A hedge fund is essentially an unregulated investment vehicle which is able to engage in diverse investment strategies. Defining a hedge fund is not easy, because there are several types.
Put simply, it is a private partnership with a large pool of money that operates with little to no regulation from the authorities, such as the US Securities and Exchange Commission.
Hedge funds can be traced back to the 1940s. However, most lay people would not have heard of them until George Soros bet against the pound sterling in the early 1990s, and made a fortune doing it. Until then, hedge funds had been quietly operating in the background as a marginal part of the market. Over recent years, however, they have mushroomed.
Unlike a regular mutual fund, hedge funds are allowed to carry out techniques such as short-selling (betting that future stock prices will decline), buying financial derivatives (credit default swaps or financial options), and purchasing securities using high leverage.
Think of hedging as a set of operations aimed at eliminating or reducing the risk of a financial asset or liability held by a company.
This is achieved by placing an investment position which offsets any potential losses or gains that may be incurred by a separate investment position.
In finance this is typically carried out using derivative instruments such as options put and call, short sales and futures contracts (contractual agreements to sell/buy a commodity at a specific month at a pre-determined price).
Hedge fund strategies
Hedge funds use a variety of investment strategies:
- Global Macro: This is a big picture and global analysis approach which tries to identify extreme price valuations and other anticipated price movements in a variety of different securities. These opportunities are realized through equity markets, fixed-income markets, commodities markets, and currency markets.
- Equity long-short: Analysis of the differences in performance between different shares or classes of shares.
- Fixed income arbitrage: Exploitation of the pricing of bonds for fixed income. Arbitrage involves buying something somewhere at one price and selling it somewhere else at a higher price simultaneously.
- Merger arbitrage: Stocks of two merging companies are simultaneously bought and sold to create a risk-less profit.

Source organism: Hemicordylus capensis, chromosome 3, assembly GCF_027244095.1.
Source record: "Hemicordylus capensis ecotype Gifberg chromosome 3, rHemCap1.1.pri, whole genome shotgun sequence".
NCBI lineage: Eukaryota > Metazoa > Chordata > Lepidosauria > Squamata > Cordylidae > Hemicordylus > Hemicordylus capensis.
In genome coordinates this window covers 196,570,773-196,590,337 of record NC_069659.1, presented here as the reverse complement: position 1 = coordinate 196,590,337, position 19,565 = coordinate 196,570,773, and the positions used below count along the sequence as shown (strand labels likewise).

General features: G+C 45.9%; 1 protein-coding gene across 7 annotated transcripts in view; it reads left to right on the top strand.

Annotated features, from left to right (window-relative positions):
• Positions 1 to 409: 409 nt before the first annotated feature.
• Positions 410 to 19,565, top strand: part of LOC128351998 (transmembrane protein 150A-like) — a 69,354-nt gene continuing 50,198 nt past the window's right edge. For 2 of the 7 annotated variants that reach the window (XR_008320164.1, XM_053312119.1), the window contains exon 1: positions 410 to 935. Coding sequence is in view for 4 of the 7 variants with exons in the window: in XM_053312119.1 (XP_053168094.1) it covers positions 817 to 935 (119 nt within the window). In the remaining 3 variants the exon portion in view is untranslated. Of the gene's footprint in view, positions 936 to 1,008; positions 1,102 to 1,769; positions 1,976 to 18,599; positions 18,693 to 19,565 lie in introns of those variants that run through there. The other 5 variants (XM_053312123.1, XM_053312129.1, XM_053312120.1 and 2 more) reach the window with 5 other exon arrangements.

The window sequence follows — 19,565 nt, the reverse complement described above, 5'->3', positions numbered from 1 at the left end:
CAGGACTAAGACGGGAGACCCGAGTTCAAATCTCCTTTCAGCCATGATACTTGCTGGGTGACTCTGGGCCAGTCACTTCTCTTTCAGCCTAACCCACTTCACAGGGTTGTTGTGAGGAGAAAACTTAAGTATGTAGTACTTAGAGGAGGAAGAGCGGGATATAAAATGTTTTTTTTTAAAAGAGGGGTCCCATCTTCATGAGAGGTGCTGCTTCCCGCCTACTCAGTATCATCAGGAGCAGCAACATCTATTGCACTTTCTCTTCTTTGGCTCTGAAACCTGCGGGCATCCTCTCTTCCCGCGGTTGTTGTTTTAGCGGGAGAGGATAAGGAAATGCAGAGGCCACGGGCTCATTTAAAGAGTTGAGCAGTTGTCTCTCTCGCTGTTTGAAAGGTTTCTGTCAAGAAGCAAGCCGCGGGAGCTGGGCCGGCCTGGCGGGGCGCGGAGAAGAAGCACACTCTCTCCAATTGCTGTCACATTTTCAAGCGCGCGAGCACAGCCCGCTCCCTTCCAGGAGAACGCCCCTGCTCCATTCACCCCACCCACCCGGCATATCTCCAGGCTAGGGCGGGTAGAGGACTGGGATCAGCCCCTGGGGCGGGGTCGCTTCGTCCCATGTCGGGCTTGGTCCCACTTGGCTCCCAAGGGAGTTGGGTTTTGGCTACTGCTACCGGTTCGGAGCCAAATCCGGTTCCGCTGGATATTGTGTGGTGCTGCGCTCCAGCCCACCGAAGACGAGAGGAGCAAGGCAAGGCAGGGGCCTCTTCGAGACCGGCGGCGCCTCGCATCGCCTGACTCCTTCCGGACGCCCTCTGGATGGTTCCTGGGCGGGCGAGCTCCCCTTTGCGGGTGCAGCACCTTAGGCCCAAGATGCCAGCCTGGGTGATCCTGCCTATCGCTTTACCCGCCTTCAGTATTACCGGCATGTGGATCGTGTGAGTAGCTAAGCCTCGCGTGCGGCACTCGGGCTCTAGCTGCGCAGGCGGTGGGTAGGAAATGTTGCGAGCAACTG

- Distressed securities: Buying shares in companies going through difficulties which are expected to overcome them.
When one or more hedge funds suffer it can have a disruptive effect on the financial system. An example of this occured when the hedge fund Long-Term Capital Management went bankrupt after suffering severe losses in 1998. Wall Street was worried that the failure of Long-Term Capital would result in a chain reaction in numerous markets. The Federal Reserve intervened and organized banks to inject capital in order to stabilize the financial markets.
In 2007, two hedge funds managed by Bear Sterns & Co found themselves in deep trouble after borrowing money invested in structured products based on subprime mortgages.
Lack of transparency
The not so transparent nature of hedge funds is a serious concern. In 2010, new regulations were adopted in the US and the EU which require all hedge fund managers to report more information, resulting in more transparency.
Hedge funds differ from asset management in that an asset manager charges his/her client a fee (percentage of funds being managed), rather than a percentage of profits. Although, in some cases both occur and the dividing line between them becomes more blurred.
Currency hedging is a strategy taken by companies and investors that buy equities abroad or sell goods abroad.
List of the largest hedge funds
According to Bloomberg’s “The Largest Hedge Fund Firms”, the largest hedge funds (in terms of revenue) are:
1 Bridgewater Associates (Westport, Connecticut)
Revenue: 77.6 billion USD
2 Man Group (London)
Revenue: 64.5 billion USD
3 JPMorgan Asset Management (New York)
Revenue: 46.6 billion USD
4 Brevan Howard Asset Management (London)
Revenue: 32.6 billion USD
5. Och-Ziff Capital Management Group (New York)
Revenue 28.5 billion USD